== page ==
How Government works

How Government works

Constitution of the Fifth Republic - Government - General policy statement - Council of Ministers


The Constitution

Enacted on 4th October 1958, the Constitution of the Fifth Republic is largely based on the principles set out by General de Gaulle during his famous speech in Bayeux on 16th June 1946: the accountability of the Government to the Parliament, made up of two chambers, with a stronger parliamentary system, and the accountability of the president of the Republic to the people. Read the Constitution

The government

Appointed by the President of the Republic (Head of State), the Prime Minister is the Head of Government. He "directs the actions of the Government" (article 21 of the Constitution) and in principle sets out the essential political guidelines which, except in the case of cohabitation, are those of the President of the Republic. He must also ensure the coordination of Government action and prevent different ministers from taking contradictory initiatives through his arbitration. He is not the hierarchical superior of the other ministers. He may never force them to take a decision which they are unwilling to take responsibility for, but he may suggest their dismissal to the President in the event of serious misconduct. This role of overseeing Government action is facilitated by certain components: the Prime Minister, in the name of the Government, "shall have at its disposal the civil service" (art. 20), internal services located at the Hôtel Matignon (General Secretariat of the Government, cabinet, etc.) and a large number of services assigned to it.
The Prime Minister ensures the implementation of laws and exercises regulatory power, subject to the signature by the Head of State of ordinances and decrees which have been deliberated upon in the Council of Ministers. He may, in exceptional circumstances, replace the President of the Republic as chairman of the Council of Ministers. He is also responsible for national defence, even though the broad guidelines are often set by the President of the Republic.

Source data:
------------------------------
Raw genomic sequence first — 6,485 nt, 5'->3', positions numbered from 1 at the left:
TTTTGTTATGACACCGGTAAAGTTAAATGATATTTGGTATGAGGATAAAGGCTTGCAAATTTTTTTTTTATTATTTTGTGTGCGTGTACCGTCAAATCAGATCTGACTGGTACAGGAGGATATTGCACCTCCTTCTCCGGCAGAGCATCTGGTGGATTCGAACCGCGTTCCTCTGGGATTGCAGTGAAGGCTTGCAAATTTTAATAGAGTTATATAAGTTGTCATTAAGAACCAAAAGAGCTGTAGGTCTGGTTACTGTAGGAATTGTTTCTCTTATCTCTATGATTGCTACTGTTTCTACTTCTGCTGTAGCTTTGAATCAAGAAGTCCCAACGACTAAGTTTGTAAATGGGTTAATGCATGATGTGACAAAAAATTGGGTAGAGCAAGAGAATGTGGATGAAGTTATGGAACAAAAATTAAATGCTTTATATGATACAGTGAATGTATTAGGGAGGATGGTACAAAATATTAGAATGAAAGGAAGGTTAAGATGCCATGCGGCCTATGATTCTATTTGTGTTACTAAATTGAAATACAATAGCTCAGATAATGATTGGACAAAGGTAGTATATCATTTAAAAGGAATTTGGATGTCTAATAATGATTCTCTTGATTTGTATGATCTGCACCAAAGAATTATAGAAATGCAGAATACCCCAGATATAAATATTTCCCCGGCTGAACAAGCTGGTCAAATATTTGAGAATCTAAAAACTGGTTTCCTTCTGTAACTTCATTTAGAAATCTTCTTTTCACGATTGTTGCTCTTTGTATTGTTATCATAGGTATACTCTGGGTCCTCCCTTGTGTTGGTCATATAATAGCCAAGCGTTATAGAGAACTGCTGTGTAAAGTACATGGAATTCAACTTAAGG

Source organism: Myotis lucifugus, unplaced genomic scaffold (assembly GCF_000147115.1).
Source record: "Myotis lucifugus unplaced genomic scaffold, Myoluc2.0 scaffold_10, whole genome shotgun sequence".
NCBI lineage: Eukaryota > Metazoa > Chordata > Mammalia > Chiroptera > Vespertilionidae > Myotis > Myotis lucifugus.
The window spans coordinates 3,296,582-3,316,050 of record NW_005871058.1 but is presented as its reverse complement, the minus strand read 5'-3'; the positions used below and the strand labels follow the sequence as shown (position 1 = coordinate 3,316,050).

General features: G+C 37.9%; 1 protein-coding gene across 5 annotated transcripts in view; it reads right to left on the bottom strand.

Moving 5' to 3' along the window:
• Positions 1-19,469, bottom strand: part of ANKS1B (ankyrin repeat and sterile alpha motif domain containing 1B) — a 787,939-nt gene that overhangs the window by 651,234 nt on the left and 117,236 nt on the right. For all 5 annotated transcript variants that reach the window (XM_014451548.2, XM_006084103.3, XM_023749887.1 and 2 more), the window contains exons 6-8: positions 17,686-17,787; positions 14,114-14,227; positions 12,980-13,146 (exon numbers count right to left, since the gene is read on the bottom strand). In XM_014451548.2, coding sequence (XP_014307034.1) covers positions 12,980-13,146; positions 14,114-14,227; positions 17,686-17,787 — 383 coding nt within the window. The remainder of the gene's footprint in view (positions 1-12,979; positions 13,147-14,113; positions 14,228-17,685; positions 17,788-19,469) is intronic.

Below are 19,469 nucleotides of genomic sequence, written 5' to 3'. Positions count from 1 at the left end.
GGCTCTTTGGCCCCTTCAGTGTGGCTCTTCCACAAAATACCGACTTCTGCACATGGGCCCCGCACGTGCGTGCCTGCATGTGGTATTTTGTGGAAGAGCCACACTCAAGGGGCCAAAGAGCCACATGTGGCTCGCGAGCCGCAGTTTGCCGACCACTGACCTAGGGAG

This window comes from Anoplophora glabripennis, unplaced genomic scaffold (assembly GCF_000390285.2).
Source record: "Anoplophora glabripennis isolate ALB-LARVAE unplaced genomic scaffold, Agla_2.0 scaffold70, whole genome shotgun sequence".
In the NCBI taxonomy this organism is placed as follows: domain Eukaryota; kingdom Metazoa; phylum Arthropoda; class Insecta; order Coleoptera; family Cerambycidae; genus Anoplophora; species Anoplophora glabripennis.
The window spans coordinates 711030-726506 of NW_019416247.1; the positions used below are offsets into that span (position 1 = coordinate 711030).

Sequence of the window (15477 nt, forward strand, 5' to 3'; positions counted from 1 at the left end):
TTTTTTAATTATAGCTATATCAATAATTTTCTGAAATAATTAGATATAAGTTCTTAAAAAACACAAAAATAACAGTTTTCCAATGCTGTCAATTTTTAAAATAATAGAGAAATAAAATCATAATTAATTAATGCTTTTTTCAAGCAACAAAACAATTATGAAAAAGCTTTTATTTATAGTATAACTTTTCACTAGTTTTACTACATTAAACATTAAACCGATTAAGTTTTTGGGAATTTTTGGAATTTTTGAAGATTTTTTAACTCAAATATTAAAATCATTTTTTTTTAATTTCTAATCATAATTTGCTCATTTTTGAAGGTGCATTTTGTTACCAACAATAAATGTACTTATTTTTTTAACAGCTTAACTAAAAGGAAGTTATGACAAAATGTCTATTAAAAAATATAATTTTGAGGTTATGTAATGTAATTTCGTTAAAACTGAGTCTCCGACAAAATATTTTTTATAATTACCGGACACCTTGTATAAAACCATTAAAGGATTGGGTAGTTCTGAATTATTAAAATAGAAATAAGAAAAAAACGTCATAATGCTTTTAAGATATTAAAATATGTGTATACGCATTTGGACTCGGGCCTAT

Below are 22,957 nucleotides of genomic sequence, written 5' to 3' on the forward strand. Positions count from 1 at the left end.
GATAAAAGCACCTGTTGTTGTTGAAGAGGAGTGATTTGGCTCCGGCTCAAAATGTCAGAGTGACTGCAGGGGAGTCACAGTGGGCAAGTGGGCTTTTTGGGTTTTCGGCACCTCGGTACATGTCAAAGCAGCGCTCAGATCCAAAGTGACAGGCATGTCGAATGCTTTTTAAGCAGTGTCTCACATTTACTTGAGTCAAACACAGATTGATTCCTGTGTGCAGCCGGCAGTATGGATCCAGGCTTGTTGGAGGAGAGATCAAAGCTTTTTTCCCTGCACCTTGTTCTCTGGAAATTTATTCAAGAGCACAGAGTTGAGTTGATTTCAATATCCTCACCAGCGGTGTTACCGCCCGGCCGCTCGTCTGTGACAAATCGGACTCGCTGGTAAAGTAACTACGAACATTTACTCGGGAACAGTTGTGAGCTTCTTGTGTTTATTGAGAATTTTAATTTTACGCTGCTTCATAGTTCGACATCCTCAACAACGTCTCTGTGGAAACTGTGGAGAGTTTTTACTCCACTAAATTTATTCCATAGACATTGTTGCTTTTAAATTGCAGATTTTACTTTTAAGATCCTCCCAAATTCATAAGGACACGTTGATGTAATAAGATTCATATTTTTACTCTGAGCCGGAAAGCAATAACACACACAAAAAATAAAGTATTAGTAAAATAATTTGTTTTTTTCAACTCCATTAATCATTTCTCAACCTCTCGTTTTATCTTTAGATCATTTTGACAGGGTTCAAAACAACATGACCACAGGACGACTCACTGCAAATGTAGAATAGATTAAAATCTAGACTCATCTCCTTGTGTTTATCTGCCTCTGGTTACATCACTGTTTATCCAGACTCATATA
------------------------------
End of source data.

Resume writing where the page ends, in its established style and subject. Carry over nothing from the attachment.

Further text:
The ministers and ministers of state are appointed by the President of the Republic upon a proposal of the Prime Minister. Their powers are centred around two main missions. On the one hand, the ministers head a ministerial department. In addition, ministers are responsible for the supervision of public legal entities acting within their ministerial department's field of competence. In principle, ministers do not hold regulatory power (that is the power to dictate general standards), except in the administration over their own ministerial department. Regulatory power is generally exercised by the Prime Minister, who may delegate the exercise of this power to his ministers. However, the latter must countersign the decrees of the President of the Republic and the Prime Minister pertaining to the areas falling within their competence.
On the other hand, ministers are entrusted with a political mission. Their primary role is one of impetus and implementation of Government policy. Participation in political life was traditionally part of their activities under the Third and Fourth Republics. Now, with the exception of election periods during which the ministers are enlisted, the political aspect of their activity is limited to the Council of Ministers and Parliament where discussion is opened up on a particular aspect of Government activity.

The general policy statement